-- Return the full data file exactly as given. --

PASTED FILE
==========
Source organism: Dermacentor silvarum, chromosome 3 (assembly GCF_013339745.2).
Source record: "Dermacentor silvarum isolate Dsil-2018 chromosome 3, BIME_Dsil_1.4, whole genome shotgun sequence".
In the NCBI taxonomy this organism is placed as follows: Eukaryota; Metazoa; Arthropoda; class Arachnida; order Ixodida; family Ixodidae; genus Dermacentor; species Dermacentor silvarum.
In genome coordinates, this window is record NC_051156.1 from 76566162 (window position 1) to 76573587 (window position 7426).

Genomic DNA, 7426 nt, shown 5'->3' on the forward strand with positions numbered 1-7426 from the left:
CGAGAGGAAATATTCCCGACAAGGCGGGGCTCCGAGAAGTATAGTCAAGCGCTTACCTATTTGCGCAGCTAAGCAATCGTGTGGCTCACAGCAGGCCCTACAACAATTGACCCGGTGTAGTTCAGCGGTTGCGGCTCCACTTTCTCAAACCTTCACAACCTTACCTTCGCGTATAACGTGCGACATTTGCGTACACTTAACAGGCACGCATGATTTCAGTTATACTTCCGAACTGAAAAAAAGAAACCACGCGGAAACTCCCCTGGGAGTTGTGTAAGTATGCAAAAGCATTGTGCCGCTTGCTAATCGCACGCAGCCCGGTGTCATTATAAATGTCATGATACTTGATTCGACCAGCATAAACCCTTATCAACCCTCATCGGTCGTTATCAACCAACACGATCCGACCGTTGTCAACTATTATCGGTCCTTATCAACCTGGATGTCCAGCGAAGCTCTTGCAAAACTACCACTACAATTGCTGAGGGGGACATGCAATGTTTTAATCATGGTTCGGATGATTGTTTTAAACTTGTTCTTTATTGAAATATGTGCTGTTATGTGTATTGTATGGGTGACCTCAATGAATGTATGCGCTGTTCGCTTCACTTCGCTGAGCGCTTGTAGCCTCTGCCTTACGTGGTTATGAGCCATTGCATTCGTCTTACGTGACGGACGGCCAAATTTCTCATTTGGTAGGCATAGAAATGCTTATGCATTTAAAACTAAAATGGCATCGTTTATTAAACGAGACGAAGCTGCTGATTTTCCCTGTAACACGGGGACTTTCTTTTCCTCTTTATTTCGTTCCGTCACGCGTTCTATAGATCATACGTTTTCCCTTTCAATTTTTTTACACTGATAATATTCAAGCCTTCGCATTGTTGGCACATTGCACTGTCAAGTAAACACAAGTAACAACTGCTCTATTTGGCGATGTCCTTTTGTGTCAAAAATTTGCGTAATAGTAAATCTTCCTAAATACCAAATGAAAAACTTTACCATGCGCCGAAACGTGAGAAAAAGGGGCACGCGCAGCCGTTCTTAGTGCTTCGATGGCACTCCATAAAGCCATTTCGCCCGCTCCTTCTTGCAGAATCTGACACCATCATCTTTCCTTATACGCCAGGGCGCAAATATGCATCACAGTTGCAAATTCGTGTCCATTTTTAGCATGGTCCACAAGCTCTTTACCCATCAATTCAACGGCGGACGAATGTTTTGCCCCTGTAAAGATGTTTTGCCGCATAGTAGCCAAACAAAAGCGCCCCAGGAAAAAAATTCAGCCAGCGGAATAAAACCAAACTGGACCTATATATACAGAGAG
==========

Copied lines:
Source organism: Dermacentor silvarum, chromosome 3 (assembly GCF_013339745.2).
Source record: "Dermacentor silvarum isolate Dsil-2018 chromosome 3, BIME_Dsil_1.4, whole genome shotgun sequence".
In the NCBI taxonomy this organism is placed as follows: Eukaryota; Metazoa; Arthropoda; class Arachnida; order Ixodida; family Ixodidae; genus Dermacentor; species Dermacentor silvarum.
In genome coordinates, this window is record NC_051156.1 from 76566162 (window position 1) to 76573587 (window position 7426).

Genomic DNA, 7426 nt, shown 5'->3' on the forward strand with positions numbered 1-7426 from the left:
CGAGAGGAAATATTCCCGACAAGGCGGGGCTCCGAGAAGTATAGTCAAGCGCTTACCTATTTGCGCAGCTAAGCAATCGTGTGGCTCACAGCAGGCCCTACAACAATTGACCCGGTGTAGTTCAGCGGTTGCGGCTCCACTTTCTCAAACCTTCACAACCTTACCTTCGCGTATAACGTGCGACATTTGCGTACACTTAACAGGCACGCATGATTTCAGTTATACTTCCGAACTGAAAAAAAGAAACCACGCGGAAACTCCCCTGGGAGTTGTGTAAGTATGCAAAAGCATTGTGCCGCTTGCTAATCGCACGCAGCCCGGTGTCATTATAAATGTCATGATACTTGATTCGACCAGCATAAACCCTTATCAACCCTCATCGGTCGTTATCAACCAACACGATCCGACCGTTGTCAACTATTATCGGTCCTTATCAACCTGGATGTCCAGCGAAGCTCTTGCAAAACTACCACTACAATTGCTGAGGGGGACATGCAATGTTTTAATCATGGTTCGGATGATTGTTTTAAACTTGTTCTTTATTGAAATATGTGCTGTTATGTGTATTGTATGGGTGACCTCAATGAATGTATGCGCTGTTCGCTTCACTTCGCTGAGCGCTTGTAGCCTCTGCCTTACGTGGTTATGAGCCATTGCATTCGTCTTACGTGACGGACGGCCAAATTTCTCATTTGGTAGGCATAGAAATGCTTATGCATTTAAAACTAAAATGGCATCGTTTATTAAACGAGACGAAGCTGCTGATTTTCCCTGTAACACGGGGACTTTCTTTTCCTCTTTATTTCGTTCCGTCACGCGTTCTATAGATCATACGTTTTCCCTTTCAATTTTTTTACACTGATAATATTCAAGCCTTCGCATTGTTGGCACATTGCACTGTCAAGTAAACACAAGTAACAACTGCTCTATTTGGCGATGTCCTTTTGTGTCAAAAATTTGCGTAATAGTAAATCTTCCTAAATACCAAATGAAAAACTTTACCATGCGCCGAAACGTGAGAAAAAGGGGCACGCGCAGCCGTTCTTAGTGCTTCGATGGCACTCCATAAAGCCATTTCGCCCGCTCCTTCTTGCAGAATCTGACACCATCATCTTTCCTTATACGCCAGGGCGCAAATATGCATCACAGTTGCAAATTCGTGTCCATTTTTAGCATGGTCCACAAGCTCTTTACCCATCAATTCAACGGCGGACGAATGTTTTGCCCCTGTAAAGATGTTTTGCCGCATAGTAGCCAAACAAAAGCGCCCCAGGAAAAAAATTCAGCCAGCGGAATAAAACCAAACTGGACCTATATATACAGAGAG